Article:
It’s the first of December. Significant changes in workplace safety law take effect today.
OSHA’s new drug testing and anti-retaliation rule, which alters the circumstances when drug testing can be conducted and reemphasizes the protections for employees to report injury and illnesses without fear of retaliation, is now in effect. The final rule, which has likely led to more calls to our firm than any other change we’ve seen this year, contains three key provisions of which employers should be aware.
On November 28th Texas US District Court Judge Sam Lindsay issued a 17 page Order denying employers groups a temporary injunction on OSHA’s revisions to its recordkeeping standard involving restrictions on safety incentives and drug testing on the grounds that the groups failed to show irreparable harm. The enforcement of the revised standard is set for December 1st. The Judge left open the door for employers to seek a permanent injunction once the new revisions go into effect.
The election of Donald Trump surprised some Americans. In the days since his victory, our firm’s lawyers have fielded numerous questions from employers regarding what changes to workplace law they can expect under the Trump Administration.
The general election is only days away. On Tuesday, November 8, American voters will finally determine if Hillary Clinton or Donald Trump will succeed Barack Obama as our nation’s president.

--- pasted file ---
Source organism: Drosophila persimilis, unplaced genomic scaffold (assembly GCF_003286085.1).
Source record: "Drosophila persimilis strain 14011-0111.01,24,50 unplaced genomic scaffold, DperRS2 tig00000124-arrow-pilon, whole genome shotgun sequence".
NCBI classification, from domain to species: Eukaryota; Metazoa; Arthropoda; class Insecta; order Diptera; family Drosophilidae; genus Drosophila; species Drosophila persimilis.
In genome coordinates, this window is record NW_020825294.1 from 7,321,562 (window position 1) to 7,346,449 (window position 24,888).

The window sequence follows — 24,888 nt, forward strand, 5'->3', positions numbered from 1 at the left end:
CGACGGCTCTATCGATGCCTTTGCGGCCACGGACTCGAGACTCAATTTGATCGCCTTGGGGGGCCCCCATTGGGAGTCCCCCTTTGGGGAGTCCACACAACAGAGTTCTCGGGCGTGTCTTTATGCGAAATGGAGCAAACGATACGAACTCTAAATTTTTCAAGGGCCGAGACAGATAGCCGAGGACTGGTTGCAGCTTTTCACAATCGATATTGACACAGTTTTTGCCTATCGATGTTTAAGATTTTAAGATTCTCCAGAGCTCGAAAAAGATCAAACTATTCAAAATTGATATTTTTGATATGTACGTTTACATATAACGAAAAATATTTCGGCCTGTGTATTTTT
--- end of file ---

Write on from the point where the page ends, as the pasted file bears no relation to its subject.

We continue to receive calls from employers who have heard that they must change their post-accident drug testing procedures because of anti-retaliation provisions in OSHA’s new Electronic Recordkeeping Rule. OSHA set an August 1, 2016 effective date for these anti-retaliation provisions.
While the bulk of our attention has been focused on the troubling Presidential race, employers would be well advised to more closely watch the US Senate races. As I type, the current Senate of 41 Republicans and 46 Democrats could shift to a Democrat body after the election. Nevada, Missouri, Indiana, Pennsylvania, New Hampshire and North Carolina Senate races are classified by the Wall Street Journal as “too close to call.” (Graphic below from WSJ, only better at WSJ!)
We were stunned to see a squared away State OSHA plan issue a million dollar OSHA citation earlier this month.
We should, therefore take note, when that state’s Governor actually spoke at the state’s “Governor’s Safety Conference,” and said that he is concerned about recent workplace fatalities. Governors only occasionally speak at the various “Governor’s” or other State Safety Conferences held throughout the South and Midwest.
The general election is less than five weeks away. On November 8, 2016 - in conclusion of perhaps the most entertaining election cycle in U.S. history - American voters will finally determine if Hillary Clinton or Donald Trump will succeed Barack Obama as our nation’s President.
As you may or may not know, OSHA administers the whistleblower portions of about 22 federal statutes. Similar to the recent information from the SEC about problematic language in settlement agreements, OSHA, in its role as administer of the whistleblower program, has recently announced its new guidelines for approving settlement agreements for whistleblower actions.